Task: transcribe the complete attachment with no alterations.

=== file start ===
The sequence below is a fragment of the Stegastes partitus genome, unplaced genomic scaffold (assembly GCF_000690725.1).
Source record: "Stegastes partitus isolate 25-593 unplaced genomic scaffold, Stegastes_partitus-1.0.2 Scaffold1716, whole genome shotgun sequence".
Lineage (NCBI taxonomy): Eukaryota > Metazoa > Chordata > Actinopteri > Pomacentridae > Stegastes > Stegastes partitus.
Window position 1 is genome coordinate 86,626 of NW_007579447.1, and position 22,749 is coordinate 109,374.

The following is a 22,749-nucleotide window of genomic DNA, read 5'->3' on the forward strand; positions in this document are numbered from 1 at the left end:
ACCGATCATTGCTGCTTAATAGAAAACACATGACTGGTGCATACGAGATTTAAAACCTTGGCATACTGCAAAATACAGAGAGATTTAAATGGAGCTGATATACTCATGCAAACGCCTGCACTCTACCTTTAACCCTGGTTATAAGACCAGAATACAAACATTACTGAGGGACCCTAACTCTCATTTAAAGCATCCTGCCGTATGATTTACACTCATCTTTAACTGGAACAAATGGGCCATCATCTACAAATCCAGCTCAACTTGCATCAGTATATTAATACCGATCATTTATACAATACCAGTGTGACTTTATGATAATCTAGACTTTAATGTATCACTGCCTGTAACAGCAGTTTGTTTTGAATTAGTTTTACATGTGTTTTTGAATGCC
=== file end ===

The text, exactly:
The sequence below is a fragment of the Stegastes partitus genome, unplaced genomic scaffold (assembly GCF_000690725.1).
Source record: "Stegastes partitus isolate 25-593 unplaced genomic scaffold, Stegastes_partitus-1.0.2 Scaffold1716, whole genome shotgun sequence".
Lineage (NCBI taxonomy): Eukaryota > Metazoa > Chordata > Actinopteri > Pomacentridae > Stegastes > Stegastes partitus.
Window position 1 is genome coordinate 86,626 of NW_007579447.1, and position 22,749 is coordinate 109,374.

The following is a 22,749-nucleotide window of genomic DNA, read 5'->3' on the forward strand; positions in this document are numbered from 1 at the left end:
ACCGATCATTGCTGCTTAATAGAAAACACATGACTGGTGCATACGAGATTTAAAACCTTGGCATACTGCAAAATACAGAGAGATTTAAATGGAGCTGATATACTCATGCAAACGCCTGCACTCTACCTTTAACCCTGGTTATAAGACCAGAATACAAACATTACTGAGGGACCCTAACTCTCATTTAAAGCATCCTGCCGTATGATTTACACTCATCTTTAACTGGAACAAATGGGCCATCATCTACAAATCCAGCTCAACTTGCATCAGTATATTAATACCGATCATTTATACAATACCAGTGTGACTTTATGATAATCTAGACTTTAATGTATCACTGCCTGTAACAGCAGTTTGTTTTGAATTAGTTTTACATGTGTTTTTGAATGCC